New Delhi, Nov. 23: Armed forces officers are seeking to get out of uniform and into civilian jobs in increasing numbers, according to statistics compiled in the defence ministry.
The increasing number of officers seeking discharge from the services is making a bad situation worse as the armed forces already have a shortage of officers.
The upward trend in the number of officers seeking discharge and/or premature retirement is visible across the services (see chart).
But it is being felt most in the Indian Air Force where pilots are wanting to leave for lucrative jobs with commercial airlines in the wake of the boom in civil aviation. Air Headquarters has told its officers that permission to leave will not be given easily.
The Indian Air Force has an authorised strength of 3,278 pilots. There are currently 210 pilot vacancies. The official explanation is that “this is not a large gap” and that “operational requirements are not affected”. Air force sources also say that the majority of pilots who have left have already completed their “useful tenure”.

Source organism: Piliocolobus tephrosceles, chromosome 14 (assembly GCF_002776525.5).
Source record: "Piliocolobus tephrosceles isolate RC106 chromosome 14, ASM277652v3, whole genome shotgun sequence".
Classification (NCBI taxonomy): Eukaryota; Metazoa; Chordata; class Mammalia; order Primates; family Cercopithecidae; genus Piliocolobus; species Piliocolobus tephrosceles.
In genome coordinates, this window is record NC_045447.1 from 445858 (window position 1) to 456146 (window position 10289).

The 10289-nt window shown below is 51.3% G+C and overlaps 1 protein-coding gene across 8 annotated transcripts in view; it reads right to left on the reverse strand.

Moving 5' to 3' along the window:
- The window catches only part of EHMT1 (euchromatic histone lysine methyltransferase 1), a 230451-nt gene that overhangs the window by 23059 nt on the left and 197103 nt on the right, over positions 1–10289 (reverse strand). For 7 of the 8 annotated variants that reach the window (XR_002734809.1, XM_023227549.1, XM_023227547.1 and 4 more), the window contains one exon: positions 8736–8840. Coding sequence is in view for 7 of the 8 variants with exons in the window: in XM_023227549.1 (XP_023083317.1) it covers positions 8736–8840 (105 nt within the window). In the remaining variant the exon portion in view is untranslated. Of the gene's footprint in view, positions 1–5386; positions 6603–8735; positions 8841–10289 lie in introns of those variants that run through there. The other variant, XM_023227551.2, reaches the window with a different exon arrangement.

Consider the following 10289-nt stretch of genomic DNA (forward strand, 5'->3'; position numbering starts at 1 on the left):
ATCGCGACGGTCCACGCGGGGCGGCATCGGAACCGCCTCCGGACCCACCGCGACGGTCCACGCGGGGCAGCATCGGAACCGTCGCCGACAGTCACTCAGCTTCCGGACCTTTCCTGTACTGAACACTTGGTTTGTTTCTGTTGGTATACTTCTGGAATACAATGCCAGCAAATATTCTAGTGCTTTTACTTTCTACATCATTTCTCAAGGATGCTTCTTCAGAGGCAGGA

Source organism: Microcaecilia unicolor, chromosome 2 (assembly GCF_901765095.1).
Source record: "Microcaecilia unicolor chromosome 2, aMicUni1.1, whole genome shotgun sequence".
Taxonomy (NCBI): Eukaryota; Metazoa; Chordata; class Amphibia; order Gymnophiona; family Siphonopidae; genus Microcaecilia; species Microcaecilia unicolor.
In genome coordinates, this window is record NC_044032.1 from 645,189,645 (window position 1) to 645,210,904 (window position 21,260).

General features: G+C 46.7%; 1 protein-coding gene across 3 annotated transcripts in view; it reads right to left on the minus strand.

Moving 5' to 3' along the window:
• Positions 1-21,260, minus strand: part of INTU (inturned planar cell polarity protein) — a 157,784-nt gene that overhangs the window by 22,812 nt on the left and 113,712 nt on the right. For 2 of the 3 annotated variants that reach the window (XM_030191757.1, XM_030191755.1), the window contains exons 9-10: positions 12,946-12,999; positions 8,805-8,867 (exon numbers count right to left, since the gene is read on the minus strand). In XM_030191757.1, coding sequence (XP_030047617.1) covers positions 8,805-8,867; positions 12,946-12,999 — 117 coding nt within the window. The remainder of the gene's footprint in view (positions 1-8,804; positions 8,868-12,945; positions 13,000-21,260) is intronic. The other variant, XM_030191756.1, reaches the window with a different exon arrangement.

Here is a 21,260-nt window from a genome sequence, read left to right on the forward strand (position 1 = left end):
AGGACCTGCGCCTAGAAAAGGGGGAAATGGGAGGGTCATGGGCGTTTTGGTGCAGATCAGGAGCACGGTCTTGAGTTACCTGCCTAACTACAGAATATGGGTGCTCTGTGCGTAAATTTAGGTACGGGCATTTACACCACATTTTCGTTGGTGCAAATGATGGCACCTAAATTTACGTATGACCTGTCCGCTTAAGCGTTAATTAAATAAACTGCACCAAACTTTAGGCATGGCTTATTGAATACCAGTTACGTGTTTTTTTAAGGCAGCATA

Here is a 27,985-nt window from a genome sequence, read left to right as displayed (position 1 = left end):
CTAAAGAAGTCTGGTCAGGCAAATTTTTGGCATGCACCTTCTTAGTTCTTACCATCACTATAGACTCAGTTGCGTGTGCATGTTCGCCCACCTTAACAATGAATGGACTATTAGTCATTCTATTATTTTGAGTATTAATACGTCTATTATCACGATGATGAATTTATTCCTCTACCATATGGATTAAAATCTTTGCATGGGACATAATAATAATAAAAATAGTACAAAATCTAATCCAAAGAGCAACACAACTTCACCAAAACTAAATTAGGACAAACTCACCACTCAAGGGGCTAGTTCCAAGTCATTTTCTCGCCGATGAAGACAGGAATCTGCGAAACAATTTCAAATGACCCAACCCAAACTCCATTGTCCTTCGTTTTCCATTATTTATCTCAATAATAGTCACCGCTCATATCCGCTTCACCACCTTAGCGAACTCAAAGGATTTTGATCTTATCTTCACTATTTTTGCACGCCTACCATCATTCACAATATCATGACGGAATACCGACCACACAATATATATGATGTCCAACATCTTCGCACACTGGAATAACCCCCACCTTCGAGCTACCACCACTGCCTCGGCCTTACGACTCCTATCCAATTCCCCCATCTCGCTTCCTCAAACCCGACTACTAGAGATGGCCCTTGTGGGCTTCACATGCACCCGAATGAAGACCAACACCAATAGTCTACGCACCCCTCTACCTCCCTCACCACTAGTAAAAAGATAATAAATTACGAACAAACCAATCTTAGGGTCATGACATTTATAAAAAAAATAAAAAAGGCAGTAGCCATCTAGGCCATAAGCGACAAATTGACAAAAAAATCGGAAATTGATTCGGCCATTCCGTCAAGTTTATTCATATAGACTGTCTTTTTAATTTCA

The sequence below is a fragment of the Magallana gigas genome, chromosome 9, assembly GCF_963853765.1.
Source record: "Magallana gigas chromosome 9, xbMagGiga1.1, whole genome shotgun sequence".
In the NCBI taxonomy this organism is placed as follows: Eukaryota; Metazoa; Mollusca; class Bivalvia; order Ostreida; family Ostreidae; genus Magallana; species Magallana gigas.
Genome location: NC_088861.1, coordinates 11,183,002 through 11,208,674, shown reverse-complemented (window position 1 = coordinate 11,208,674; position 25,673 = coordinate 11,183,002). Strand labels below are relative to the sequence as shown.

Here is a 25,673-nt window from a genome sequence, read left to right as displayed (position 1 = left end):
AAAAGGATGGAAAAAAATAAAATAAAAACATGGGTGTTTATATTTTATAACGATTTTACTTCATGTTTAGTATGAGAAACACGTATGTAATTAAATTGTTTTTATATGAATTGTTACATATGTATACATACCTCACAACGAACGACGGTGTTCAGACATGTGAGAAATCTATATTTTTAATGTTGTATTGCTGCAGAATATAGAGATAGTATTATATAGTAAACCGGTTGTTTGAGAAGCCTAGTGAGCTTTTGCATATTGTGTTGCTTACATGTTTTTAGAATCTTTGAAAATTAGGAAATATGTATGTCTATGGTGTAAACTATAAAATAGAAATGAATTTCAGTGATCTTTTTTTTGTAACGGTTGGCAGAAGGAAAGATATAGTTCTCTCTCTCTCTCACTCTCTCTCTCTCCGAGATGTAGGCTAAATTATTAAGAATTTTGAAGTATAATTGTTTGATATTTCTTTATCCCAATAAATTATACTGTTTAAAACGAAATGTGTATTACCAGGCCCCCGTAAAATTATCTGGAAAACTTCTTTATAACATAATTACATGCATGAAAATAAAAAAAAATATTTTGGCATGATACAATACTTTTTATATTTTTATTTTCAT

The trend of leaving the IAF scaled a peak in 2004 when 116 pilots took premature retirement. Since then Air Headquarters has decided to restrict the number. Fifty-eight pilots were permitted to leave in 2005 and this year — till October 31 — only 19 have been allowed to bow out.
In the army, 2,016 officers sought discharge in five years (2001-2005). Worryingly for the force, the number has been increasing year on year. But the figure dropped in 2002 during Operation Parakram — the deployment of the forces along the border.